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“I’m Not Spanish, I’m from Spain”: Spaniards’ Bifurcated Ethnicity and the Boundaries of Whiteness and Hispanic Panethnic Identity

“I’m Not Spanish, I’m from Spain”: Spaniards’ Bifurcated Ethnicity and the Boundaries of... This study counters potentially premature demographic and sociological claims of a large-scale Hispanic transition into mainstream whiteness. Via in-depth interviews and ethnographic observations of recently arrived Spanish immigrants in the United States, it presents a distinctive shift in American categorization logic, whereby race and ethnicity switch in order of everyday importance. Despite Spanish immigrants’ direct links to Europe and few structural social boundaries between them and mainstream U.S. whites, their everyday experience is of a largely “symbolic whiteness” that is subservient to the more consequential and essentialist Hispanic panethnic identity. Forced to maneuver this unique “bifurcated ethnicity,” Spaniards highlight a theoretically important deviation from the established ethnic options for European coethnics in the United States. Overall, Spaniards’ ethnoracial adaptations and their identity vary by institutional sites, by social settings, and along gender lines. Their ethnic bifurcation brings into question the overall logic and stability of the U.S. Hispanic/white boundaries. http://www.deepdyve.com/assets/images/DeepDyve-Logo-lg.png Sociology of Race and Ethnicity SAGE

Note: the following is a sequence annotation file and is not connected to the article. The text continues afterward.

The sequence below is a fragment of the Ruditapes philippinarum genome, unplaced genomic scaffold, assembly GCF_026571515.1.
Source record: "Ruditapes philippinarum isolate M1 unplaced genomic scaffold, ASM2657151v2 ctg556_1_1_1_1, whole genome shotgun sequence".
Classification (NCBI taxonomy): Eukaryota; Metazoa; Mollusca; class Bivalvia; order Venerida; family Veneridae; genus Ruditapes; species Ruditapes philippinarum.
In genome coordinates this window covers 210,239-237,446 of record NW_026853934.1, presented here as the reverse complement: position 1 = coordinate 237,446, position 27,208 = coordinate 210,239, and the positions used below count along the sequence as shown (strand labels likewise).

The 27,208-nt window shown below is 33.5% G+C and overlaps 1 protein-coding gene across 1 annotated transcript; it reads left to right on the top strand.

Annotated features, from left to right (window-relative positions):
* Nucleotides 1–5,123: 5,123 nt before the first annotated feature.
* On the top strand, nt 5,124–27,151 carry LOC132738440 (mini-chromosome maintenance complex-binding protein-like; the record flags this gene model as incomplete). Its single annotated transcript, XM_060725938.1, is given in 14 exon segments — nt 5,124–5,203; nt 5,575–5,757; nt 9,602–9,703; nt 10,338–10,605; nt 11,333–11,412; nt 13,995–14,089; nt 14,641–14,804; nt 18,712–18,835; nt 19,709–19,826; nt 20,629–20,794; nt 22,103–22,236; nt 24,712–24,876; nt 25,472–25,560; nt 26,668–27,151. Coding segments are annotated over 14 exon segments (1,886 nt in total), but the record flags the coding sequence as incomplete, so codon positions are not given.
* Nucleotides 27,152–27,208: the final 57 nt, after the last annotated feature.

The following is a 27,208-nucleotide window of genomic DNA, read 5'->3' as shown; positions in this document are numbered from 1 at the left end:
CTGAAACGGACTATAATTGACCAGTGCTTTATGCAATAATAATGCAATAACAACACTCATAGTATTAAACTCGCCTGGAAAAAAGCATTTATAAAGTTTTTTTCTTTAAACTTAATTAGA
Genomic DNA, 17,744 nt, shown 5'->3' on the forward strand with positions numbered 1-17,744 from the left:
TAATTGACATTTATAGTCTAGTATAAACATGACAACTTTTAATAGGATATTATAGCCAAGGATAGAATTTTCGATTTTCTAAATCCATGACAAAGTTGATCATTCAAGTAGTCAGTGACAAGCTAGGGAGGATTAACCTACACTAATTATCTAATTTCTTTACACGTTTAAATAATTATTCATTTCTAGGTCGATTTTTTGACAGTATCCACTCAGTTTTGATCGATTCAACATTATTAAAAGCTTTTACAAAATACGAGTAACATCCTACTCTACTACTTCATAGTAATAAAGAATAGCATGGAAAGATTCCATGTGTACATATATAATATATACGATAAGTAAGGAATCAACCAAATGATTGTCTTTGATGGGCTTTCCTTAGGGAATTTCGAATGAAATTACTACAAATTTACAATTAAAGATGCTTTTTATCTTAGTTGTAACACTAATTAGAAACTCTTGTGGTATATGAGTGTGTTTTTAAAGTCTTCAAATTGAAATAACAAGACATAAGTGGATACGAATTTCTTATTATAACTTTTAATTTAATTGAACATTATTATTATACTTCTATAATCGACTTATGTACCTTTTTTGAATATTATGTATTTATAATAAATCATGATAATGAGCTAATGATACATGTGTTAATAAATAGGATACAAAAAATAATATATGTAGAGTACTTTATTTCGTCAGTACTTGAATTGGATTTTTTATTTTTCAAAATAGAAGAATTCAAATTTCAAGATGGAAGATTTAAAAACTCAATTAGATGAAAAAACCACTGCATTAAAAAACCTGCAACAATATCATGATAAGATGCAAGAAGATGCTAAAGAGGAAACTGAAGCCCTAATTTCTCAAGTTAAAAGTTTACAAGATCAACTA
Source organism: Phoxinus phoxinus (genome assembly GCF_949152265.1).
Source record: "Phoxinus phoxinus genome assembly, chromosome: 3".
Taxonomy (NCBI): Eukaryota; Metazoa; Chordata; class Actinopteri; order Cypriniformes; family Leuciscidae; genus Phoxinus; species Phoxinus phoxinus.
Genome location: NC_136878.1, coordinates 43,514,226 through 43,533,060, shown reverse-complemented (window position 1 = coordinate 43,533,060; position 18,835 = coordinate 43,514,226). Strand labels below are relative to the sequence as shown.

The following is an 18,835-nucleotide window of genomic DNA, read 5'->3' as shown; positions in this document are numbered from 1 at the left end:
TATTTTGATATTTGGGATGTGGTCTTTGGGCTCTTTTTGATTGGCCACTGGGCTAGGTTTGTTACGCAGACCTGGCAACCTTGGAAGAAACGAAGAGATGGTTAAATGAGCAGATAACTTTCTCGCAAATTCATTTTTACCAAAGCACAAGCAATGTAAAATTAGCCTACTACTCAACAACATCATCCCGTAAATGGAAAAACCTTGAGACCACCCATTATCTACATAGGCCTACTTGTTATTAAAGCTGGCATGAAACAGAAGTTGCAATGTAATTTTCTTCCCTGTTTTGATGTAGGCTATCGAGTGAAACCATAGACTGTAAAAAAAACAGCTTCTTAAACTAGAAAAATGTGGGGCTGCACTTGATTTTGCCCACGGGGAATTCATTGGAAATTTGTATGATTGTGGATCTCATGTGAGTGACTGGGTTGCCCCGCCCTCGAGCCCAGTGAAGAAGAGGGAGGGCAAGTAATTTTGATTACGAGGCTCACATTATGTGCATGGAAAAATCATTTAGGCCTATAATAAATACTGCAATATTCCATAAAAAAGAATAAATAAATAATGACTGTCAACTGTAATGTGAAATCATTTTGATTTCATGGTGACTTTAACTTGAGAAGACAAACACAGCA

“I’m Not Spanish, I’m from Spain”: Spaniards’ Bifurcated Ethnicity and the Boundaries of Whiteness and Hispanic Panethnic Identity

Sociology of Race and Ethnicity , Volume 5 (1): 15 – Jan 1, 2019

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Publisher
SAGE
Copyright
© American Sociological Association 2018
ISSN
2332-6492
eISSN
2332-6506
DOI
10.1177/2332649218766388
Publisher site
See Article on Publisher Site

Abstract

This study counters potentially premature demographic and sociological claims of a large-scale Hispanic transition into mainstream whiteness. Via in-depth interviews and ethnographic observations of recently arrived Spanish immigrants in the United States, it presents a distinctive shift in American categorization logic, whereby race and ethnicity switch in order of everyday importance. Despite Spanish immigrants’ direct links to Europe and few structural social boundaries between them and mainstream U.S. whites, their everyday experience is of a largely “symbolic whiteness” that is subservient to the more consequential and essentialist Hispanic panethnic identity. Forced to maneuver this unique “bifurcated ethnicity,” Spaniards highlight a theoretically important deviation from the established ethnic options for European coethnics in the United States. Overall, Spaniards’ ethnoracial adaptations and their identity vary by institutional sites, by social settings, and along gender lines. Their ethnic bifurcation brings into question the overall logic and stability of the U.S. Hispanic/white boundaries.

Journal

Sociology of Race and EthnicitySAGE

Published: Jan 1, 2019

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